web analytics
November 26, 2015 / 14 Kislev, 5776
At a Glance
Sponsored Post

Home » InDepth » Op-Eds »

What We Can Learn from Kit Kat

kit kat peace

So it is with the religious world. The truth is that the media, including of course much of the Jewish media, just loves to highlight religious shortcomings. It’s a kind of guilt compensation to point out the failures of the religious world to feel better about one’s own religious neglect. There is what to find fault with, of course. Where isn’t there? And of course the interesting story is “Young Man Pushes Old Lady Off Bus”, not “Young Man Help Old Lady Onto Bus”. It’s also true that the interesting story is not “Thug Gets Involved With Gang Violence”, but “Guys Who Go Around Making Everyone Else Struggle Under a Burden Of Guilt, Poverty, and Oppression Take Whatever They Want for Themselves, Whenever They Want It”. It’s the hypocrisy.

But the religious world needs to fight back constructively. The game is played like this: Highlight the shortcomings of the Charedi world. In reaction the Charedi world excoriates the corruption and decadence of the secular. No one hears about the good qualities of either.

Just as once the religious communities employed “Shtadlanim”, men who made contact with the non-Jewish powers and interceded with them on behalf of Jewish communities, now we have lobbyists in Washington and Brussels. And the process goes both ways. Both sides benefit. At last one is seeing blogs and articles by Charedim in the wider press criticizing their own shortcomings and taking responsibility for trying to change from within.

About the Author: Jeremy Rosen is an Orthodox rabbi, author, and lecturer, and the congregational rabbi of the Persian Jewish Center of New York. He is best known for advocating an approach to Jewish life that is open to the benefits of modernity and tolerant of individual variations while remaining committed to halacha (Jewish law). His articles and weekly column appear in publications in several countries, including the Jewish Telegraph and the London Jewish News, and he often comments on religious issues on the BBC.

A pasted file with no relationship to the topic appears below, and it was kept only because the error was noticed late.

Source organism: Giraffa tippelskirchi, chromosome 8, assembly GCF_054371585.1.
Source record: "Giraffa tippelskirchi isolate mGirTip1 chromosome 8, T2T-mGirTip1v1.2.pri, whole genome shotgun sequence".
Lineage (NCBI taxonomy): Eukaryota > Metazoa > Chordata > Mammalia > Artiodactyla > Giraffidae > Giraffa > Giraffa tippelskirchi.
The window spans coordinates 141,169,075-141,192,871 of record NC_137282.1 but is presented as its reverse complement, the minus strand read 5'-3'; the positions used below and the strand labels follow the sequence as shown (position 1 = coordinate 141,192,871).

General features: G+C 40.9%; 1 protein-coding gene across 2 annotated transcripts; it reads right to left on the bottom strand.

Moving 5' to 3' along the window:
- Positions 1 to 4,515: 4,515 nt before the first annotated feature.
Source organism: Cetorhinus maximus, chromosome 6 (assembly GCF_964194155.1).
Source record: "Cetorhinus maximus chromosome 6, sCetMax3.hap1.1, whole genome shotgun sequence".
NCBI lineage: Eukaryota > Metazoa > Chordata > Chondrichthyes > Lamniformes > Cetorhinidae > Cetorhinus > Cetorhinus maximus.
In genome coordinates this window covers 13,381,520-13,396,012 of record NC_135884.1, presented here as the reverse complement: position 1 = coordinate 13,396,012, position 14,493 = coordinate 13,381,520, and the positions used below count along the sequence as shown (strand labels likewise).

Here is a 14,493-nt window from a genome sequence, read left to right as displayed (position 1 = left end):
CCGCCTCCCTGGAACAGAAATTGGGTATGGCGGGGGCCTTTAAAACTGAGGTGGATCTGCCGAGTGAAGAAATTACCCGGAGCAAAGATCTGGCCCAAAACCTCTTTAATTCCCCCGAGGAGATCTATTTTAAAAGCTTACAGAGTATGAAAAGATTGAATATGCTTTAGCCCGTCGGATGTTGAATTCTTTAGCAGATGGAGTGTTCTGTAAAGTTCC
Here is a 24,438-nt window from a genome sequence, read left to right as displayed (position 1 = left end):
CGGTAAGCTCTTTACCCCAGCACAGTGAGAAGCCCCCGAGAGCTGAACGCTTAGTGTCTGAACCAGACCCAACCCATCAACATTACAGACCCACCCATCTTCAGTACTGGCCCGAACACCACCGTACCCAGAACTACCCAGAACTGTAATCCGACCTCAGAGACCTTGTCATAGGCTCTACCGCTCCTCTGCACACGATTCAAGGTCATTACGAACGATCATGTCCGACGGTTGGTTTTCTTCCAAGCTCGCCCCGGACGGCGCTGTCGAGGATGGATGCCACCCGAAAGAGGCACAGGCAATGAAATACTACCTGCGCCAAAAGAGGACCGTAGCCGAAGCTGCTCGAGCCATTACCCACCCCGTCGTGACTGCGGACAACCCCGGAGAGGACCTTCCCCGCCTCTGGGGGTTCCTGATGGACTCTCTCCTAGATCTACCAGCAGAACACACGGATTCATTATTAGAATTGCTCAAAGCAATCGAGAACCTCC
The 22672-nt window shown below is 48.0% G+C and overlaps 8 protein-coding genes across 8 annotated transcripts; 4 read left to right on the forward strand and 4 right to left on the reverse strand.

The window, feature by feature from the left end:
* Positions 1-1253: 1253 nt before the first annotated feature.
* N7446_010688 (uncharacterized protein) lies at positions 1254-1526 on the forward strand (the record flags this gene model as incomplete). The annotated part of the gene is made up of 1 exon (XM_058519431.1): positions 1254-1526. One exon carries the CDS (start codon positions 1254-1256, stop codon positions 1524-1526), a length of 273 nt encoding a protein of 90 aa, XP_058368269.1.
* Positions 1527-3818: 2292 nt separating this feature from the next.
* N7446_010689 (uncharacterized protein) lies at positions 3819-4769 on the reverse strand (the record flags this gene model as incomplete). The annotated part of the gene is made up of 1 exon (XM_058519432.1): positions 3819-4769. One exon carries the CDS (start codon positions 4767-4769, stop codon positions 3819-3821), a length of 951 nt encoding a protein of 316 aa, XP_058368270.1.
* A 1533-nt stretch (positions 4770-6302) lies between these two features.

If you don't see your comment after publishing it, refresh the page.

Our comments section is intended for meaningful responses and debates in a civilized manner. We ask that you respect the fact that we are a religious Jewish website and avoid inappropriate language at all cost.

If you promote any foreign religions, gods or messiahs, lies about Israel, anti-Semitism, or advocate violence (except against terrorists), your permission to comment may be revoked.

6 Responses to “What We Can Learn from Kit Kat”

  1. First its a really great version of the Android OS… What else is there?

  2. Anthony Kent says:

    "Israel has refused to try to understand Palestinian anger.". what was Camp David with Clinton and Arafat? Scotch mist.

    Professor Robert Aumann received the Nobel Prize in Economics in 2005 for his great paper "the Blackmailer Paradox." Your opponent wants 100% whatever you offer. Israel is not totally burying its head in the sand. The other side at least needs to take theirs out.

  3. Steve Moyer says:

    "Israel has refused to try to understand Palestinian anger. Name me anyone who likes being occupied."
    Occupied? You use that word but I don't think you know what it means. Israel isn't occupying the land – Israel IS the land. At the most there are disputed claims to the land but not one inch is occupied.

  4. Jeremy Rosen, you jackass. How did you ever get to write this article? It's palestinians that are occupying Israel.

  5. It is very easy to understand…ISRAEL is the land…the Palestinians are the occupiers…they can stay if they want to live in peace and share…or they can just leave if they don't…very simple…ISRAEL is the PROMISED LAND with its constitution…our TORAH!

  6. Michael G. Meyer says:

    I stand with ISRAEL

Comments are closed.

Current Top Story
IAF aircraft during exercises, 11-26-15
IAF Policy: No Downing of Russian Aircraft Penetrating Israeli Airspace

Printed from: http://www.jewishpress.com/indepth/opinions/what-we-can-learn-from-kit-kat/2014/01/26/

Scan this QR code to visit this page online: